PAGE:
SPEED AND EFFICIENCY: A high-speed train during testing operations on October 8 along a new line in southwest China's Guangxi Zhuang Autonomous Region (XINHUA)
What excites me most about China is transportation.
Take for instance high-speed trains. Every six months or so, the country's high-speed network expands, engulfing more cities and towns in its wake. Residents in some small cities who were once only connected to the outside through bus or slower-class trains are more in touch with the arrival of high speed, not to mention having reaped the economic benefits that come with fast trains. With an already heavy presence along the country's more developed eastern seaboard, the high-speed rail network is now stretching westward toward more remote and less populous regions.
China's high-speed trains mean business too. Running at up to 192 miles per hour (310 km per hour), high-speed rail whisks passengers to destinations in record times, sparking an imagination for travel like never before.
Tourism is no doubt a huge beneficiary of high-speed travel. Travelers can reach Shijiazhuang, capital of north China's Hebei Province, in a mere 90 minutes from Beijing and visit the historic town of Zhengding and the stone village of Yujiacun in the outskirts of that city in a day or two. Zhengzhou, capital of central China's Henan Province, and its historic surroundings like Luoyang and Kaifeng, are now only three hours away.
Airlines are increasingly becoming nervous and are furiously cutting prices or folding short-haul routes altogether. Delays in and out of Beijing and Shanghai are so frequent-according to one United States-based company that tracks these things-that Chinese are turning to high-speed rail for destinations within a four-hour ride away. High-speed trains are virtually never delayed and depart on the minute like clockwork.
Tickets, once readily available for purchase, are becoming more difficult to obtain as per-capita incomes rise and travel by train becomes the more viable option.
Want a glimpse of modern China? Head to Beijing South Station and expect to see a glitzy, sleek, modern affair that was warmly welcomed as an alternative to the city's more worn down, dirty and smaller train stations when it was complete in 2008. When it comes to high-speed trains, China is no doubt a global leader. In operation since late last year is the world's longest high-speed rail line at 1,428 miles, connecting Beijing to Guangzhou, capital of south Guangdong Province. What's more, China is home to the world's first and only high-speed track that operates under sub-zero temperatures. That line runs from Dalian to the winter city of Harbin in the northeast. Expansion plans for the network are simple: Four lines running east-west, four lines running north-south. Every year a piece or two of the puzzle fills in as the network races toward completion. Witnessing expansion of the high-speed network is a trill to watch, if only for the possibilities it brings.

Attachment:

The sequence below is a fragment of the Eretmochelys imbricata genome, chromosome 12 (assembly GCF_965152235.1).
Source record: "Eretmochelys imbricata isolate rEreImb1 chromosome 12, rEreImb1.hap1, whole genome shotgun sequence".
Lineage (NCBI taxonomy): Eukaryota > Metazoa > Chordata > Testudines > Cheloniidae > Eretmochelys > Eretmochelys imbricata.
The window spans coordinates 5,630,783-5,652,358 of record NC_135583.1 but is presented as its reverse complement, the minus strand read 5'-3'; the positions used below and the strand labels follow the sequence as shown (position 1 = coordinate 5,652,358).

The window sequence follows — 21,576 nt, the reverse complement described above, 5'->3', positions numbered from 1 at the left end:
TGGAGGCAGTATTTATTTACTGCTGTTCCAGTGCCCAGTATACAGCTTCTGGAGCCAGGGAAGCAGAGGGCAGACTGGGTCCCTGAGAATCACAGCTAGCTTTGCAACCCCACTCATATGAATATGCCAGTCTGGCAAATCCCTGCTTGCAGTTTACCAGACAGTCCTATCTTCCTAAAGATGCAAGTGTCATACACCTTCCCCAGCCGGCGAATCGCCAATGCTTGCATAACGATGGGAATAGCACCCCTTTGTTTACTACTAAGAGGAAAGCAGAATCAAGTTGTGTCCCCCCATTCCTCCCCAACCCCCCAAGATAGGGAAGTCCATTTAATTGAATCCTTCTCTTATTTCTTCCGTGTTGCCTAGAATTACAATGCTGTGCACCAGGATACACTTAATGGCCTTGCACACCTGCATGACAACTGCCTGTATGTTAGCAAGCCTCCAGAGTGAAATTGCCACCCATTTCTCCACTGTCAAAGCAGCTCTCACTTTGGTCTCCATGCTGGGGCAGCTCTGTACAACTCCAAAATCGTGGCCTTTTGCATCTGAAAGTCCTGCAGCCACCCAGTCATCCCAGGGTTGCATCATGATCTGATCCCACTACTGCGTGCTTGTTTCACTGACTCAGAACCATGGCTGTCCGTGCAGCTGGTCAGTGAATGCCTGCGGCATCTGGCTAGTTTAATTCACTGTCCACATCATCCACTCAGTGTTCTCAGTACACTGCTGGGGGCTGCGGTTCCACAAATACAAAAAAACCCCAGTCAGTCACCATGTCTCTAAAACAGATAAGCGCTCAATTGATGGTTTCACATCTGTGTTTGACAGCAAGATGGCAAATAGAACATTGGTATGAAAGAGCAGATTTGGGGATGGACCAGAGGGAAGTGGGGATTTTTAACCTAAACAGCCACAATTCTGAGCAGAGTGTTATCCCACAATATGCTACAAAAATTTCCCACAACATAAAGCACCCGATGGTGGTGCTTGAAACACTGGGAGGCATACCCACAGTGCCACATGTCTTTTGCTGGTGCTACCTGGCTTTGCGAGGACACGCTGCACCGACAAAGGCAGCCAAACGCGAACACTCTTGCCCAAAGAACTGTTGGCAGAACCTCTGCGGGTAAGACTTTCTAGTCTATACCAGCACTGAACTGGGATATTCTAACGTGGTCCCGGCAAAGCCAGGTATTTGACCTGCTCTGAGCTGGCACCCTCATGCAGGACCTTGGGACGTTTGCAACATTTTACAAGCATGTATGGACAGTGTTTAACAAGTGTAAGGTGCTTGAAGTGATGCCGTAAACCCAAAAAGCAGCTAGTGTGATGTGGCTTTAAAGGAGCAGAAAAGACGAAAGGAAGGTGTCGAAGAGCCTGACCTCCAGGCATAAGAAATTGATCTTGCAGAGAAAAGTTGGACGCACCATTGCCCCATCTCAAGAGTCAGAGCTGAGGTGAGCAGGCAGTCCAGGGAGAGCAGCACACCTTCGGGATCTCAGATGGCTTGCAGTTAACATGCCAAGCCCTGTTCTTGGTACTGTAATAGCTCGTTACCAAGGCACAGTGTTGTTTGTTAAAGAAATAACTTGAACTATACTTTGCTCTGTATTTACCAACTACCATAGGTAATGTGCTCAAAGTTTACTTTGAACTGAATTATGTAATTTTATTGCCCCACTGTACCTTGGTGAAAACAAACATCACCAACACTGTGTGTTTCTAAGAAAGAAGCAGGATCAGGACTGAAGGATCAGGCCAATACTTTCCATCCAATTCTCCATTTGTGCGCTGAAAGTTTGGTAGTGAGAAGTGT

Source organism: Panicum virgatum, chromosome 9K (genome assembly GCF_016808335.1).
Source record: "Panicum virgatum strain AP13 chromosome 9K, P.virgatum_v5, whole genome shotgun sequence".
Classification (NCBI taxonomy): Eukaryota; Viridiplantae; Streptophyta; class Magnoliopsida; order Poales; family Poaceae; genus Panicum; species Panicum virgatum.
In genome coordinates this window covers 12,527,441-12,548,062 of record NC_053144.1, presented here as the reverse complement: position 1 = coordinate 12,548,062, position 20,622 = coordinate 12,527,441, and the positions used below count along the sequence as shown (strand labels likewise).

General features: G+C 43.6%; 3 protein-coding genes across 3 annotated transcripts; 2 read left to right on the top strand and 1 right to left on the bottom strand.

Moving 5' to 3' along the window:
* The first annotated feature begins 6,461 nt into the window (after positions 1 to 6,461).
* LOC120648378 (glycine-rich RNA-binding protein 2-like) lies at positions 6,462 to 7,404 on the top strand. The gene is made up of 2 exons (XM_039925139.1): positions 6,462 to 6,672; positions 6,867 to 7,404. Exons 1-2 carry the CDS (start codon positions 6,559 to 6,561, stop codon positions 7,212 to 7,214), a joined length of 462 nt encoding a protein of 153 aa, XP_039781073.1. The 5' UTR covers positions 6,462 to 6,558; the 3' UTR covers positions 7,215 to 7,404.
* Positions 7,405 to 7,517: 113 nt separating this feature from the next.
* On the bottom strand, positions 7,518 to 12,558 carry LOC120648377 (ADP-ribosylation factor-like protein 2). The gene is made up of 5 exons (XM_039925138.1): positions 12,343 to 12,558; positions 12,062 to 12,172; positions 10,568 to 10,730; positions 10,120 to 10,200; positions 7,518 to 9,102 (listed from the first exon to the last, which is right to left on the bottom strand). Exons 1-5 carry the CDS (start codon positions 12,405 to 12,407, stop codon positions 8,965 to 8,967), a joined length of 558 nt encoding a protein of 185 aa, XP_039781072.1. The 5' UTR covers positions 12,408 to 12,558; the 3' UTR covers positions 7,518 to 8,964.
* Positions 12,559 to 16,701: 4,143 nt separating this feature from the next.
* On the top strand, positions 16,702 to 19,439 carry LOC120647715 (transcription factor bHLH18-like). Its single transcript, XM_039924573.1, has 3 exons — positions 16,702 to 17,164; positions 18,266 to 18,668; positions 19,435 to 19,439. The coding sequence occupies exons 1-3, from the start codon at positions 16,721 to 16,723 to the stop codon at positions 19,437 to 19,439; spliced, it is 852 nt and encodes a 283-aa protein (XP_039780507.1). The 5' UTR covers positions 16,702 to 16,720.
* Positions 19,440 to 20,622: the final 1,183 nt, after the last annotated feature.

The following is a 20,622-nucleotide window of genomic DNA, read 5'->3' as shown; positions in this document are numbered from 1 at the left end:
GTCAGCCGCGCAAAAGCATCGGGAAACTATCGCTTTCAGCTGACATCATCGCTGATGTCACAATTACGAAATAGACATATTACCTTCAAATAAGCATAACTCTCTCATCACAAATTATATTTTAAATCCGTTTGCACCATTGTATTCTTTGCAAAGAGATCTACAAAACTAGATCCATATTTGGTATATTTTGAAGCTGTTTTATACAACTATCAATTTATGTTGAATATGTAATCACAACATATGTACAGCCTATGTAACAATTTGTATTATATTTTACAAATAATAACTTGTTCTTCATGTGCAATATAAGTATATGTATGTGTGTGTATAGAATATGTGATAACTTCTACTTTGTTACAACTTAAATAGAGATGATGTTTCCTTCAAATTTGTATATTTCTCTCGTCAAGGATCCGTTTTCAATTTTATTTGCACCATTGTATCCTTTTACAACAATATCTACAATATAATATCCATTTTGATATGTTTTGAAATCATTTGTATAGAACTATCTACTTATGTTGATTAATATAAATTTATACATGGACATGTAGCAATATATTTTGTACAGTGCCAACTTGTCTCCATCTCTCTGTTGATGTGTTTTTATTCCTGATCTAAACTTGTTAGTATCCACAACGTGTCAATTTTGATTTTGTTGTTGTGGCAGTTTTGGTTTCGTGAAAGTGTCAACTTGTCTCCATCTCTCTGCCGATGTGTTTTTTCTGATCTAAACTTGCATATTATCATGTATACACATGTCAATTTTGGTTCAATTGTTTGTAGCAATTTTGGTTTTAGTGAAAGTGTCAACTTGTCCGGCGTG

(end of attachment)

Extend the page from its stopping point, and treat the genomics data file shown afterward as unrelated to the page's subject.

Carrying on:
But the development of China's high-speed network is matched by the rapid expansion of subway lines across the country. Beijing is already home to 456 km of subway track, carrying roughly 9 million passengers daily. Officials boast of plans to increase that to 1,000 km by 2020. That's a whole lot of track and a whole lot of subway, but an absolute necessity for the city's growing population.
Despite train cars that are uncomfortably over-crowded, the subway in the Chinese capital has proven to be an efficient mode of transport. The golden rule for travel in Beijing is simple: Take the subway if you're pressed for time, or risk being stuck in traffic over ground. Beijing's notorious gridlock is no secret.
Fear being late for an appointment? Take the subway.
The years leading up to and including 2020 will see the completion of the country's high-speed rail network (according to current plans) and countless subway lines across the country. The expansion of trains and subways in China isn't only vital to the nation's ongoing economic growth, it's simply breathtaking to see unfold.
China's decade of transportation has arrived.
The author is a Canadian working in China